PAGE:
Structuring payment arrangements: How to ensure you get paid

October 29th, 2012 by Briana Cummings

As I mentioned in a couple of my postslast week, my firm recently had to dissociate with a case as a result of a dispute between a client and our co-counsel over the fee agreement. Fee disputes can be very delicate and dangerous territory — and, I imagine, are probably very common — so it’s best to think ahead about how to prevent them from occurring. Here are some tips:

Carefully craft — and communicate — retainer agreement

Credit cards Français : Cartes de crédit Itali...

Put everything related to the scope of representation and the fee structure — and any changes to these — in writing. Explain your billing policy in your engagement agreement explaining your billing policy, including

  1. how frequently the client will receive statements,
  2. what you expect the client to pay for (costs, expenses),
  3. whether the client is expected to maintain a certain minimum balance in trust form with which to pay you (and whether you intend to halt work immediately if the trust balance falls below a certain amount), and
  4. how long the client will have to pay after receiving an invoice (and whether the client can pay in monthly installments).

If your jurisdiction permits, advise your client in the retainer letter that you will seek to withdraw from representation if the client fails to adhere to your firm’s policies.

Review all these contents of the retainer letter in person with your client at the time they sign it. Also gather from the client as much of their personal information as possible: home and work address and contact info (cell phone, home phone, office phone and fax, email address), bank, employer, driver’s license, etc. Determine what and how your client wishes to hear from you.

Get paid up front

If you can, get paid up front, either in cash or with a credit card. Charging a flat rate is attractive to the client as well, as it shifts financial risk from the client to the lawyer. If you are billing by the hour, Lawyerist.com contributor Sam Glover suggests demanding an advance payment for at least half the amount you think the representation will cost.

Standardize billing practices

In your office, maintain a policy for how often staff should record their billable time. Also have a system for keeping track of costs (photocopies, postage, faxes, etc.). Use case management and billing/accounting software to record billable events simultaneously with when they happen. [See post on Technology suggestions.]

Bill your client consistently and periodically. Even if you are working on contingency, bill your client monthly for costs incurred. (Then there will be no great surprise at the end of the case when you present a statement with extensive costs built up.) Don’t be afraid to politely remind the client that payment is expected during your regular communications.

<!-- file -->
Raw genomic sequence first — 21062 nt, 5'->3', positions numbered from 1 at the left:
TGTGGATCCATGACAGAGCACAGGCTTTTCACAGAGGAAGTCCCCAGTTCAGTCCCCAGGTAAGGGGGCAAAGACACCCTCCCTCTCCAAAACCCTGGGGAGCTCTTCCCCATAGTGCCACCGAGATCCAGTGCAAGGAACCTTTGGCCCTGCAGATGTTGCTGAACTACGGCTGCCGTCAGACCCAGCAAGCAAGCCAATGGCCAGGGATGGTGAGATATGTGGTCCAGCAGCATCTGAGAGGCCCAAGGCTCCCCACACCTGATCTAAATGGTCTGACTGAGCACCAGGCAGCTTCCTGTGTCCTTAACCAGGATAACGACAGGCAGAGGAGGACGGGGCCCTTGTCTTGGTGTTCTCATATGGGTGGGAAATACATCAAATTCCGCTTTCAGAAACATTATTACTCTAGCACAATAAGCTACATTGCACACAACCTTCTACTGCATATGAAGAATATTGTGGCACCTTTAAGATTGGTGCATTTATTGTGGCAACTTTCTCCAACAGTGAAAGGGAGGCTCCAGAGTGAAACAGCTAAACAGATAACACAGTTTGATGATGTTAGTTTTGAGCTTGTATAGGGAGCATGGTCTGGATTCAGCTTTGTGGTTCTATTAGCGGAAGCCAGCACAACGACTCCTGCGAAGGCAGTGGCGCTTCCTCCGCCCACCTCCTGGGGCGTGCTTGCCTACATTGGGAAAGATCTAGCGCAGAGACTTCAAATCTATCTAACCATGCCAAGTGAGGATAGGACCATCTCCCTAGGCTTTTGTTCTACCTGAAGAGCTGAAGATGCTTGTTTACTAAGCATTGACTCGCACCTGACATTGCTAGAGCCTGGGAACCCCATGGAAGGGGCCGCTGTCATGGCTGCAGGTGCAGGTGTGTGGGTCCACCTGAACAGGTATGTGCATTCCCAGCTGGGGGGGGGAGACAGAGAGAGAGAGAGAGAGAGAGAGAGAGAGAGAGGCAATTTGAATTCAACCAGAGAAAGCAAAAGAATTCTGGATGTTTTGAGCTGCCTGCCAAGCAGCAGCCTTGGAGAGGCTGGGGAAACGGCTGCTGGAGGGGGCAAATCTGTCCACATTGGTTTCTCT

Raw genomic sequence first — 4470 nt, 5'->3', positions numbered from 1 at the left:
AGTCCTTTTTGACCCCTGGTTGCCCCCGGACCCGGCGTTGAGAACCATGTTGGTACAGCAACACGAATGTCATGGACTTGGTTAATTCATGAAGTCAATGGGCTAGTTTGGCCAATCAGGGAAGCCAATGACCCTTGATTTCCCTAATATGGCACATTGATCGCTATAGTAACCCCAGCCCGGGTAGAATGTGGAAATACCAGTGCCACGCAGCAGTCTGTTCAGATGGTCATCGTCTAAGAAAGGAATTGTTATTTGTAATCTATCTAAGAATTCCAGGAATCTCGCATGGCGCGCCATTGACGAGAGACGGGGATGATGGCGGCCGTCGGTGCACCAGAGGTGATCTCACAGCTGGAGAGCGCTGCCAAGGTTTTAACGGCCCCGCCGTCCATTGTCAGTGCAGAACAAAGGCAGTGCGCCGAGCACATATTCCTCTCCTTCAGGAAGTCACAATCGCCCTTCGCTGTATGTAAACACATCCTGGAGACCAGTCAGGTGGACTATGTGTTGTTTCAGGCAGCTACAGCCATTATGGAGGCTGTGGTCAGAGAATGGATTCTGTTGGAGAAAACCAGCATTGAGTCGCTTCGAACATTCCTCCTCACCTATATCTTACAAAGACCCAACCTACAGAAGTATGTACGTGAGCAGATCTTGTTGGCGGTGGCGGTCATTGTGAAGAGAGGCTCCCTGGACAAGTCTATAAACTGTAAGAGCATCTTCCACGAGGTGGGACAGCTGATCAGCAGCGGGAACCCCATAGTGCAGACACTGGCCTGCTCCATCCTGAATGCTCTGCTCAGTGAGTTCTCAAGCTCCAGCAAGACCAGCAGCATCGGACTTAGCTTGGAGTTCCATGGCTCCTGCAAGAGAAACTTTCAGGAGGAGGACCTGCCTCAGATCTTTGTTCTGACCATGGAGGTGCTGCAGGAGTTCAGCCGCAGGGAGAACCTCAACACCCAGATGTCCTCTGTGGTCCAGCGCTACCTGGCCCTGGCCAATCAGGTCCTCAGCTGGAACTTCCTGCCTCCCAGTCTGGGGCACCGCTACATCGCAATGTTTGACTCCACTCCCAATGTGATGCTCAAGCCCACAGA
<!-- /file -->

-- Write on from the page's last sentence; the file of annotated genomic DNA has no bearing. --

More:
Always ask for a second contact to use when sending invoices. Establish a definitive due date.

Be specific on invoices

On invoices, don’t use the same phrases over and over or the client will get the impression that you double-billed or had to repeat an effort to do the same thing. Also try to show not just hours worked, but the specific dates on which you worked — also try to show them the work you did in chronological order. The more specific you can get in how you spent your time, the less the client will feel that you are padding the bill. Mention not only what you did, but the results (whether the motion was successful, an agreement was reached, a document was drafted, etc.).

Make payment easy

Set up a merchant account so you can accept credit cards or debit cards. Check your jurisdiction’s ethics rules on taking credit and debit cards.

Some billing software has built-in credit card processing. Square allows allows you to accept credit card payments right through your iPad or smartphone. (Square includes a merchant account as part of the service, which means it charges a slightly higher fee.)

Send clients invoices via email with a link to click to allow them to pay directly from the email.

The last payment

Once a file is completed, send the bill out immediately. The more time passes between the completion of a file and the rendering of a final account, the less the motivation to pay the account. Call the client to come in for a final meeting and present the bill in person. Discuss the bill and ask for payment in full now. Consider a small discount if they pay within 7-10 days. Also consider charging interest on outstanding bills.

Once a bill is overdue, give warnings (in person or, if the account is small, on the phone — collection letters are not terribly effective) and, if those don’t work, take action quickly, consistent with your retainer agreement.

If an account is truly uncollectible, write it off and go on to new matters. See my post on what to do if a client fails to pay.

Source: David J. Blinsky, Esq. and Steven J. Best, Esq., “Drafting Bills Clients Love to Pay,” AmericanBar.org, Nov. 2008

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